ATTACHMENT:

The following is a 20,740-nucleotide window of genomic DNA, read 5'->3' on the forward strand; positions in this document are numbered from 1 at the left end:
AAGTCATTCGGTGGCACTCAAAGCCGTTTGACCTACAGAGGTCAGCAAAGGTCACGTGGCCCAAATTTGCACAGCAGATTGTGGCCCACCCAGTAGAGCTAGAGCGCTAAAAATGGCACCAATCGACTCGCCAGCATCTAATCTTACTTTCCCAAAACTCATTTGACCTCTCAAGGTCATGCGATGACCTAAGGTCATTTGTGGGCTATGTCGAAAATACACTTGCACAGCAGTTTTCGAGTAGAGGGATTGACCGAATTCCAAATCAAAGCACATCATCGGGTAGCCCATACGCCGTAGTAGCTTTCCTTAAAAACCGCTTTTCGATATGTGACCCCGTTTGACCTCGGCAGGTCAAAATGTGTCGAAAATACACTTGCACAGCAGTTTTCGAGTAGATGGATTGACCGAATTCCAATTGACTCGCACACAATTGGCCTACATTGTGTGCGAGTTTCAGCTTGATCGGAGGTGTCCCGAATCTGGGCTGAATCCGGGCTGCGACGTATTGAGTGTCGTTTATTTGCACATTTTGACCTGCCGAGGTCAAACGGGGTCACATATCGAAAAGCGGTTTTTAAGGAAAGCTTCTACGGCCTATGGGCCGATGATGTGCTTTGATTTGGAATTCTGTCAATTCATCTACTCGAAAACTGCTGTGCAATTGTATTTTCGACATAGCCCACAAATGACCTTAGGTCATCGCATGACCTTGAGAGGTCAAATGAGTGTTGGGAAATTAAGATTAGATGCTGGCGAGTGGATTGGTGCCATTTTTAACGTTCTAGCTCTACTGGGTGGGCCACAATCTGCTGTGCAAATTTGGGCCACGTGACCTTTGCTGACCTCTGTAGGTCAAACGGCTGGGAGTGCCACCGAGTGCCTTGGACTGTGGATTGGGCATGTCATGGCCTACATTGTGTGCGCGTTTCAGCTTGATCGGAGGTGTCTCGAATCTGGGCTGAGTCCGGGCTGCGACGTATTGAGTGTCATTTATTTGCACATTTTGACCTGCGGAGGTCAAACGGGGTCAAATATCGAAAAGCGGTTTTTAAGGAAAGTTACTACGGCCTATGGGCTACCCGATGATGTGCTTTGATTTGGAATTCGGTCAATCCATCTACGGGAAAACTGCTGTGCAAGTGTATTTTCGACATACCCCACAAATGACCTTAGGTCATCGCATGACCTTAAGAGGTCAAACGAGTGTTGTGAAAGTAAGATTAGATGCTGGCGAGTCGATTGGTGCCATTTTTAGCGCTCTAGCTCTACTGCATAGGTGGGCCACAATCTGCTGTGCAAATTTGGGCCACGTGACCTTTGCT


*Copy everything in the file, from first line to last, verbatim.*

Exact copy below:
The following is a 20,740-nucleotide window of genomic DNA, read 5'->3' on the forward strand; positions in this document are numbered from 1 at the left end:
AAGTCATTCGGTGGCACTCAAAGCCGTTTGACCTACAGAGGTCAGCAAAGGTCACGTGGCCCAAATTTGCACAGCAGATTGTGGCCCACCCAGTAGAGCTAGAGCGCTAAAAATGGCACCAATCGACTCGCCAGCATCTAATCTTACTTTCCCAAAACTCATTTGACCTCTCAAGGTCATGCGATGACCTAAGGTCATTTGTGGGCTATGTCGAAAATACACTTGCACAGCAGTTTTCGAGTAGAGGGATTGACCGAATTCCAAATCAAAGCACATCATCGGGTAGCCCATACGCCGTAGTAGCTTTCCTTAAAAACCGCTTTTCGATATGTGACCCCGTTTGACCTCGGCAGGTCAAAATGTGTCGAAAATACACTTGCACAGCAGTTTTCGAGTAGATGGATTGACCGAATTCCAATTGACTCGCACACAATTGGCCTACATTGTGTGCGAGTTTCAGCTTGATCGGAGGTGTCCCGAATCTGGGCTGAATCCGGGCTGCGACGTATTGAGTGTCGTTTATTTGCACATTTTGACCTGCCGAGGTCAAACGGGGTCACATATCGAAAAGCGGTTTTTAAGGAAAGCTTCTACGGCCTATGGGCCGATGATGTGCTTTGATTTGGAATTCTGTCAATTCATCTACTCGAAAACTGCTGTGCAATTGTATTTTCGACATAGCCCACAAATGACCTTAGGTCATCGCATGACCTTGAGAGGTCAAATGAGTGTTGGGAAATTAAGATTAGATGCTGGCGAGTGGATTGGTGCCATTTTTAACGTTCTAGCTCTACTGGGTGGGCCACAATCTGCTGTGCAAATTTGGGCCACGTGACCTTTGCTGACCTCTGTAGGTCAAACGGCTGGGAGTGCCACCGAGTGCCTTGGACTGTGGATTGGGCATGTCATGGCCTACATTGTGTGCGCGTTTCAGCTTGATCGGAGGTGTCTCGAATCTGGGCTGAGTCCGGGCTGCGACGTATTGAGTGTCATTTATTTGCACATTTTGACCTGCGGAGGTCAAACGGGGTCAAATATCGAAAAGCGGTTTTTAAGGAAAGTTACTACGGCCTATGGGCTACCCGATGATGTGCTTTGATTTGGAATTCGGTCAATCCATCTACGGGAAAACTGCTGTGCAAGTGTATTTTCGACATACCCCACAAATGACCTTAGGTCATCGCATGACCTTAAGAGGTCAAACGAGTGTTGTGAAAGTAAGATTAGATGCTGGCGAGTCGATTGGTGCCATTTTTAGCGCTCTAGCTCTACTGCATAGGTGGGCCACAATCTGCTGTGCAAATTTGGGCCACGTGACCTTTGCT